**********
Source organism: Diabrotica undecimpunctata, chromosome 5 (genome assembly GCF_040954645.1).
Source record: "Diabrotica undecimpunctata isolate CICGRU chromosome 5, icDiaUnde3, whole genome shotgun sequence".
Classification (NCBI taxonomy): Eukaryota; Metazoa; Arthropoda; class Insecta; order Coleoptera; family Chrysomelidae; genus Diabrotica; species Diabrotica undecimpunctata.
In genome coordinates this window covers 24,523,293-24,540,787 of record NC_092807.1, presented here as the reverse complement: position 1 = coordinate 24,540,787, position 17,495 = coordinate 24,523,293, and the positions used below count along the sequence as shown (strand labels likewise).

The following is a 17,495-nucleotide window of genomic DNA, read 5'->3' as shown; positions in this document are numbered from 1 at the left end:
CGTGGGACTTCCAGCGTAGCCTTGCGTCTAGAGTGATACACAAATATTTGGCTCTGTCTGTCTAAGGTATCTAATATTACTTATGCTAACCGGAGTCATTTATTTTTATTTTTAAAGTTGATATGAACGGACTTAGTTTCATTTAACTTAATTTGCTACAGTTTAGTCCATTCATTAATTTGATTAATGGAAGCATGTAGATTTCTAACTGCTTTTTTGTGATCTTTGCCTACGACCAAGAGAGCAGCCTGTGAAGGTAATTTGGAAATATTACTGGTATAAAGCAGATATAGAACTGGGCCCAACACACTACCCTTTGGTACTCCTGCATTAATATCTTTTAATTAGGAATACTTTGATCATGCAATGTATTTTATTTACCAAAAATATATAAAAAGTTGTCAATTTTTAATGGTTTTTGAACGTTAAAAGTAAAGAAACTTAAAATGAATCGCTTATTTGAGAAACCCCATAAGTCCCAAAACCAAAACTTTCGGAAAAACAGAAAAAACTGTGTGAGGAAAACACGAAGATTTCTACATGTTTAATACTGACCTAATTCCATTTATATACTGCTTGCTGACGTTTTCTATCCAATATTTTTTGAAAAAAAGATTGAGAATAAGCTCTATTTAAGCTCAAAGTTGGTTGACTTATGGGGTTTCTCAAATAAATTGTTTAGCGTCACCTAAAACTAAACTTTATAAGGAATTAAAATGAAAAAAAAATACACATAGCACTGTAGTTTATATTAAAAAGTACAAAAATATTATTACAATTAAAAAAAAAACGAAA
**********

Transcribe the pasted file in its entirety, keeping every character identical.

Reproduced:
Source organism: Diabrotica undecimpunctata, chromosome 5 (genome assembly GCF_040954645.1).
Source record: "Diabrotica undecimpunctata isolate CICGRU chromosome 5, icDiaUnde3, whole genome shotgun sequence".
Classification (NCBI taxonomy): Eukaryota; Metazoa; Arthropoda; class Insecta; order Coleoptera; family Chrysomelidae; genus Diabrotica; species Diabrotica undecimpunctata.
In genome coordinates this window covers 24,523,293-24,540,787 of record NC_092807.1, presented here as the reverse complement: position 1 = coordinate 24,540,787, position 17,495 = coordinate 24,523,293, and the positions used below count along the sequence as shown (strand labels likewise).

The following is a 17,495-nucleotide window of genomic DNA, read 5'->3' as shown; positions in this document are numbered from 1 at the left end:
CGTGGGACTTCCAGCGTAGCCTTGCGTCTAGAGTGATACACAAATATTTGGCTCTGTCTGTCTAAGGTATCTAATATTACTTATGCTAACCGGAGTCATTTATTTTTATTTTTAAAGTTGATATGAACGGACTTAGTTTCATTTAACTTAATTTGCTACAGTTTAGTCCATTCATTAATTTGATTAATGGAAGCATGTAGATTTCTAACTGCTTTTTTGTGATCTTTGCCTACGACCAAGAGAGCAGCCTGTGAAGGTAATTTGGAAATATTACTGGTATAAAGCAGATATAGAACTGGGCCCAACACACTACCCTTTGGTACTCCTGCATTAATATCTTTTAATTAGGAATACTTTGATCATGCAATGTATTTTATTTACCAAAAATATATAAAAAGTTGTCAATTTTTAATGGTTTTTGAACGTTAAAAGTAAAGAAACTTAAAATGAATCGCTTATTTGAGAAACCCCATAAGTCCCAAAACCAAAACTTTCGGAAAAACAGAAAAAACTGTGTGAGGAAAACACGAAGATTTCTACATGTTTAATACTGACCTAATTCCATTTATATACTGCTTGCTGACGTTTTCTATCCAATATTTTTTGAAAAAAAGATTGAGAATAAGCTCTATTTAAGCTCAAAGTTGGTTGACTTATGGGGTTTCTCAAATAAATTGTTTAGCGTCACCTAAAACTAAACTTTATAAGGAATTAAAATGAAAAAAAAATACACATAGCACTGTAGTTTATATTAAAAAGTACAAAAATATTATTACAATTAAAAAAAAAACGAAA